Also, studies have shown that women who negotiate communally, meaning with an eye toward what is best for the organization instead of just what is best for themselves, have a better chance of success. Based on your list of gold-star moments, choose three biggest talents you bring to the table in terms of creating value for the company. They could be an authentic voice on Twitter or the ability to get clients to quickly sign off on ideas. When it’s time to ask for a raise, these examples will remind you of why you deserve one and will serve as proof points during your conversation. The most compelling requests for raises I’ve received focus on the person’s impact and the concrete results she’s achieved.
If you’re nervous, research tells us that women actually outperform men when negotiating on behalf of someone else. Think about how you would approach the conversation if you were representing your best friend or your sister instead of yourself. What would you say to advocate for one of them? Then, take that confidence and conviction and apply it to you!
Think about how you would approach the conversation if you were representing your best friend or your sister instead of yourself.
Finally, take the fear out of no. What’s your backup plan if you don’t get the raise? Is there something else you can ask for? Have you been wanting to go back to school or start a side hustle? Make a list of alternative asks, whether it’s tuition reimbursement or the ability to allocate time to your passion. If they still say no, ask for a concrete timeframe for when your compensation will be reviewed again. If you’re getting the sense that you’re being ignored and not going to be brought to market rate soon, it might be a good time to start looking for a company that appreciates your value and pays you what you deserve.
Follow-Up: Crazy timing… the day after I reached out I was offered a raise. While I am happy to have received more money, it definitely was less than I expected (and still below market rate).
I asked my manager if it would be appropriate for me to negotiate for more compensation. He told me that it was up to me but 1) he hasn’t asked for a raise because he wanted to be respectful to where the company is (raising series A, trying to be lean), and the extra money wasn’t important to him; and 2) it would put him in an awkward position because he would have to go negotiate for me. He did say that if I chose to ask for more he would support me, but I should think about if that was important to me.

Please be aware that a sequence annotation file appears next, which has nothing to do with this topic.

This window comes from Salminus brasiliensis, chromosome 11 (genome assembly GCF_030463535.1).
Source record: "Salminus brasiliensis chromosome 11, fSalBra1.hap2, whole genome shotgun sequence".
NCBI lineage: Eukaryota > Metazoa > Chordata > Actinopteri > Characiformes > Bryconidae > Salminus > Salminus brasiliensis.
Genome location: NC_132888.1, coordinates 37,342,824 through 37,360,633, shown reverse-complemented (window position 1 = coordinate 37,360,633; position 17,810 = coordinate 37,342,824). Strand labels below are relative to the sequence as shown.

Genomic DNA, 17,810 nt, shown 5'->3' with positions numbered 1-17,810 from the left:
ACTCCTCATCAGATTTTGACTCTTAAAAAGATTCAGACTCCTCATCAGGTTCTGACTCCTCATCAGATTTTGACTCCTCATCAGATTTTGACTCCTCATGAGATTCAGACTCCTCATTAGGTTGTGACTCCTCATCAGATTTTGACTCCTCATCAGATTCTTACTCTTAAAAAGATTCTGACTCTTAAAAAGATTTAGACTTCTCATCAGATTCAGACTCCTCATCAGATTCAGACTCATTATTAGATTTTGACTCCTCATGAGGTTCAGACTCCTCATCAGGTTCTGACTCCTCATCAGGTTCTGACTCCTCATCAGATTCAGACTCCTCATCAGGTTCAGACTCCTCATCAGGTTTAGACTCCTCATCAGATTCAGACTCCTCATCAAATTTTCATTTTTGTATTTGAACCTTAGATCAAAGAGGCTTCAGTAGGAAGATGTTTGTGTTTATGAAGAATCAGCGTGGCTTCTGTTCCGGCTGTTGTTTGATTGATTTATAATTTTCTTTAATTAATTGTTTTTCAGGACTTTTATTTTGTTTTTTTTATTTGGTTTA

Now I am a people pleaser: I hate when anyone is disappointed in me, especially my manager. Additionally, I take my reputation in the office very seriously (especially after the sexual harassment issue and as one of three women in a 25-person office) therefore it made the most sense to drop the issue.
Your advice makes me realise that I should have handled that conversation completely differently. I was unable to articulate why I thought compensation was important, and I let my manager make me feel that asking for more money meant I wasn’t a team player. I didn’t come to the conversation armed with statistics or tangibles. And I definitely wasn’t confident! I have had imposter syndrome my entire product manager career, especially given how I started and the fact that I don't have a technical background. In my head, I was thinking that maybe I didn’t deserve more money because I wasn’t good enough.
After receiving your advice, I ended up taking some time to write down all the ways I add value to the company and talked with a couple engineers I work with about my strengths and weaknesses. I realised that I do add a lot of value and a unique perspective. In our next 1:1, I am going to talk to my manager about a timeframe when we can discuss this matter again and next time, I will be ready to make my case.